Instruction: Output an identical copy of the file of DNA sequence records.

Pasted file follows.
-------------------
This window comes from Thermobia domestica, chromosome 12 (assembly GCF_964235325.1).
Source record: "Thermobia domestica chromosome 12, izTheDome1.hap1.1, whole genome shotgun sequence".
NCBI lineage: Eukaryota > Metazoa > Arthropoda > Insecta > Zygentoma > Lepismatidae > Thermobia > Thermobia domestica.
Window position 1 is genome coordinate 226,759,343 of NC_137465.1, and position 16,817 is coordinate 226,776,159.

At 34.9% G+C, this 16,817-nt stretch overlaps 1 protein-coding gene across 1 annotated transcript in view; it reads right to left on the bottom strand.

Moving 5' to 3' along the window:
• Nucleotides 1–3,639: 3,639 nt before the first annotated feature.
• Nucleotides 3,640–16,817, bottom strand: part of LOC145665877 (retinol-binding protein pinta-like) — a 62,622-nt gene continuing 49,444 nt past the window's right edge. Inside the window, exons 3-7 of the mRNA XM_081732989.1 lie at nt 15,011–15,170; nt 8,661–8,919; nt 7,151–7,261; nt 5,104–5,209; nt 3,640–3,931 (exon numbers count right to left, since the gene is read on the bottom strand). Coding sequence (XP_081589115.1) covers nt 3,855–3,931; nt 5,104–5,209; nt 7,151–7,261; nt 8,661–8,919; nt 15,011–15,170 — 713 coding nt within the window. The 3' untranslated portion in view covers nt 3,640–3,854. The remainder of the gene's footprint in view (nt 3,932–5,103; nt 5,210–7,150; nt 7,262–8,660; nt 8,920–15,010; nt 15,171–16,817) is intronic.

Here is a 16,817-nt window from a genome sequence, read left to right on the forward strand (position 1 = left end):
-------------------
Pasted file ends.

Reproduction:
This window comes from Thermobia domestica, chromosome 12 (assembly GCF_964235325.1).
Source record: "Thermobia domestica chromosome 12, izTheDome1.hap1.1, whole genome shotgun sequence".
NCBI lineage: Eukaryota > Metazoa > Arthropoda > Insecta > Zygentoma > Lepismatidae > Thermobia > Thermobia domestica.
Window position 1 is genome coordinate 226,759,343 of NC_137465.1, and position 16,817 is coordinate 226,776,159.

At 34.9% G+C, this 16,817-nt stretch overlaps 1 protein-coding gene across 1 annotated transcript in view; it reads right to left on the bottom strand.

Moving 5' to 3' along the window:
• Nucleotides 1–3,639: 3,639 nt before the first annotated feature.
• Nucleotides 3,640–16,817, bottom strand: part of LOC145665877 (retinol-binding protein pinta-like) — a 62,622-nt gene continuing 49,444 nt past the window's right edge. Inside the window, exons 3-7 of the mRNA XM_081732989.1 lie at nt 15,011–15,170; nt 8,661–8,919; nt 7,151–7,261; nt 5,104–5,209; nt 3,640–3,931 (exon numbers count right to left, since the gene is read on the bottom strand). Coding sequence (XP_081589115.1) covers nt 3,855–3,931; nt 5,104–5,209; nt 7,151–7,261; nt 8,661–8,919; nt 15,011–15,170 — 713 coding nt within the window. The 3' untranslated portion in view covers nt 3,640–3,854. The remainder of the gene's footprint in view (nt 3,932–5,103; nt 5,210–7,150; nt 7,262–8,660; nt 8,920–15,010; nt 15,171–16,817) is intronic.

Here is a 16,817-nt window from a genome sequence, read left to right on the forward strand (position 1 = left end):